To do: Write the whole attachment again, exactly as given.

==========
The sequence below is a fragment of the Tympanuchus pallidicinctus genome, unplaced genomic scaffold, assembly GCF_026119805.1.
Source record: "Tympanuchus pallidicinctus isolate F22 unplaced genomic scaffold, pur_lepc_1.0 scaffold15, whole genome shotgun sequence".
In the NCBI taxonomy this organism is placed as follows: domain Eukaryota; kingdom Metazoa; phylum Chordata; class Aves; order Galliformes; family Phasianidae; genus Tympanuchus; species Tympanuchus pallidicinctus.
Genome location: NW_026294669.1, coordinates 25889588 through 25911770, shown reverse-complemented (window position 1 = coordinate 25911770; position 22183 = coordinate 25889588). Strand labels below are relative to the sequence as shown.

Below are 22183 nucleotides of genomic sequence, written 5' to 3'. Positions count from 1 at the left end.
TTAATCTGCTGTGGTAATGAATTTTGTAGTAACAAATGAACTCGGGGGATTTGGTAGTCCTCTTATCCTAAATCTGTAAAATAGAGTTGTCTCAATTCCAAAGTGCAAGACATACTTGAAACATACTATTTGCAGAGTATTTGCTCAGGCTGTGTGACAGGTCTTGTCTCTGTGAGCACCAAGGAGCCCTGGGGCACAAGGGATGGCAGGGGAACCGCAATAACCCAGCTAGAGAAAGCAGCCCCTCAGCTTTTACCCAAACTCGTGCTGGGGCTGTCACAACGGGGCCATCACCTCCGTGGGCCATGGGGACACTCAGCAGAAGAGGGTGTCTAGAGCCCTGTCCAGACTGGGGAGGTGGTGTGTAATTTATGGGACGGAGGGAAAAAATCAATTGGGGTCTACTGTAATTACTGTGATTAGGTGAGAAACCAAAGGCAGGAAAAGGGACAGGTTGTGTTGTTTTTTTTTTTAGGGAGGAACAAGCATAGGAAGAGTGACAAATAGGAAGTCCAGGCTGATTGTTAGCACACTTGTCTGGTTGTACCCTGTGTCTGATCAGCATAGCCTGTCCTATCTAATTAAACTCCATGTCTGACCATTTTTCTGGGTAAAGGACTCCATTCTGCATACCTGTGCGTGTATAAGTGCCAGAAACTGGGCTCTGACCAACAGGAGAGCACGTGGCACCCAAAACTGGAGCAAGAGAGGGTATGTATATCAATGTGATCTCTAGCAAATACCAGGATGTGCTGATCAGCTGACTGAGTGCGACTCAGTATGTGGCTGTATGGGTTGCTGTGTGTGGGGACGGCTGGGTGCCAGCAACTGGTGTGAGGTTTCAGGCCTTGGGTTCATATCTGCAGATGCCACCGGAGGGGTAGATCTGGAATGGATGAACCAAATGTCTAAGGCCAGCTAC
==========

The sequence below is a fragment of the Tympanuchus pallidicinctus genome, unplaced genomic scaffold, assembly GCF_026119805.1.
Source record: "Tympanuchus pallidicinctus isolate F22 unplaced genomic scaffold, pur_lepc_1.0 scaffold15, whole genome shotgun sequence".
In the NCBI taxonomy this organism is placed as follows: domain Eukaryota; kingdom Metazoa; phylum Chordata; class Aves; order Galliformes; family Phasianidae; genus Tympanuchus; species Tympanuchus pallidicinctus.
Genome location: NW_026294669.1, coordinates 25889588 through 25911770, shown reverse-complemented (window position 1 = coordinate 25911770; position 22183 = coordinate 25889588). Strand labels below are relative to the sequence as shown.

Below are 22183 nucleotides of genomic sequence, written 5' to 3'. Positions count from 1 at the left end.
TTAATCTGCTGTGGTAATGAATTTTGTAGTAACAAATGAACTCGGGGGATTTGGTAGTCCTCTTATCCTAAATCTGTAAAATAGAGTTGTCTCAATTCCAAAGTGCAAGACATACTTGAAACATACTATTTGCAGAGTATTTGCTCAGGCTGTGTGACAGGTCTTGTCTCTGTGAGCACCAAGGAGCCCTGGGGCACAAGGGATGGCAGGGGAACCGCAATAACCCAGCTAGAGAAAGCAGCCCCTCAGCTTTTACCCAAACTCGTGCTGGGGCTGTCACAACGGGGCCATCACCTCCGTGGGCCATGGGGACACTCAGCAGAAGAGGGTGTCTAGAGCCCTGTCCAGACTGGGGAGGTGGTGTGTAATTTATGGGACGGAGGGAAAAAATCAATTGGGGTCTACTGTAATTACTGTGATTAGGTGAGAAACCAAAGGCAGGAAAAGGGACAGGTTGTGTTGTTTTTTTTTTTAGGGAGGAACAAGCATAGGAAGAGTGACAAATAGGAAGTCCAGGCTGATTGTTAGCACACTTGTCTGGTTGTACCCTGTGTCTGATCAGCATAGCCTGTCCTATCTAATTAAACTCCATGTCTGACCATTTTTCTGGGTAAAGGACTCCATTCTGCATACCTGTGCGTGTATAAGTGCCAGAAACTGGGCTCTGACCAACAGGAGAGCACGTGGCACCCAAAACTGGAGCAAGAGAGGGTATGTATATCAATGTGATCTCTAGCAAATACCAGGATGTGCTGATCAGCTGACTGAGTGCGACTCAGTATGTGGCTGTATGGGTTGCTGTGTGTGGGGACGGCTGGGTGCCAGCAACTGGTGTGAGGTTTCAGGCCTTGGGTTCATATCTGCAGATGCCACCGGAGGGGTAGATCTGGAATGGATGAACCAAATGTCTAAGGCCAGCTAC